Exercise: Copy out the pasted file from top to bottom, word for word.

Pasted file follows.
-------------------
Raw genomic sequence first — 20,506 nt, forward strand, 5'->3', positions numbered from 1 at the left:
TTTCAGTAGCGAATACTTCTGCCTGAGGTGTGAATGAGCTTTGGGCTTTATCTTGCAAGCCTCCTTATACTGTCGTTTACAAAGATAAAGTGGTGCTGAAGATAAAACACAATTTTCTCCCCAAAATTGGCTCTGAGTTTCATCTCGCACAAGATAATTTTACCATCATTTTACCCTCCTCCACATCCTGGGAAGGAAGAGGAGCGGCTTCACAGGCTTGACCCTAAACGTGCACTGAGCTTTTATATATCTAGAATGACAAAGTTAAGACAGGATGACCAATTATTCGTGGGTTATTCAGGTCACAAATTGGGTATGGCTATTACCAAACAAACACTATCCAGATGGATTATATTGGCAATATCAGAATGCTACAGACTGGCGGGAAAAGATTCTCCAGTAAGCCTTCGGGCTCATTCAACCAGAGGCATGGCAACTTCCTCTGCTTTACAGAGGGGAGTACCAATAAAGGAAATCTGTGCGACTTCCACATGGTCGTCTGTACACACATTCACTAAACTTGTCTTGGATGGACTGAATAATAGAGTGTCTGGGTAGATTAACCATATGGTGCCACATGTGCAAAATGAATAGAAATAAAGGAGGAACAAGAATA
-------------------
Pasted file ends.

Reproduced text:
Raw genomic sequence first — 20,506 nt, forward strand, 5'->3', positions numbered from 1 at the left:
TTTCAGTAGCGAATACTTCTGCCTGAGGTGTGAATGAGCTTTGGGCTTTATCTTGCAAGCCTCCTTATACTGTCGTTTACAAAGATAAAGTGGTGCTGAAGATAAAACACAATTTTCTCCCCAAAATTGGCTCTGAGTTTCATCTCGCACAAGATAATTTTACCATCATTTTACCCTCCTCCACATCCTGGGAAGGAAGAGGAGCGGCTTCACAGGCTTGACCCTAAACGTGCACTGAGCTTTTATATATCTAGAATGACAAAGTTAAGACAGGATGACCAATTATTCGTGGGTTATTCAGGTCACAAATTGGGTATGGCTATTACCAAACAAACACTATCCAGATGGATTATATTGGCAATATCAGAATGCTACAGACTGGCGGGAAAAGATTCTCCAGTAAGCCTTCGGGCTCATTCAACCAGAGGCATGGCAACTTCCTCTGCTTTACAGAGGGGAGTACCAATAAAGGAAATCTGTGCGACTTCCACATGGTCGTCTGTACACACATTCACTAAACTTGTCTTGGATGGACTGAATAATAGAGTGTCTGGGTAGATTAACCATATGGTGCCACATGTGCAAAATGAATAGAAATAAAGGAGGAACAAGAATA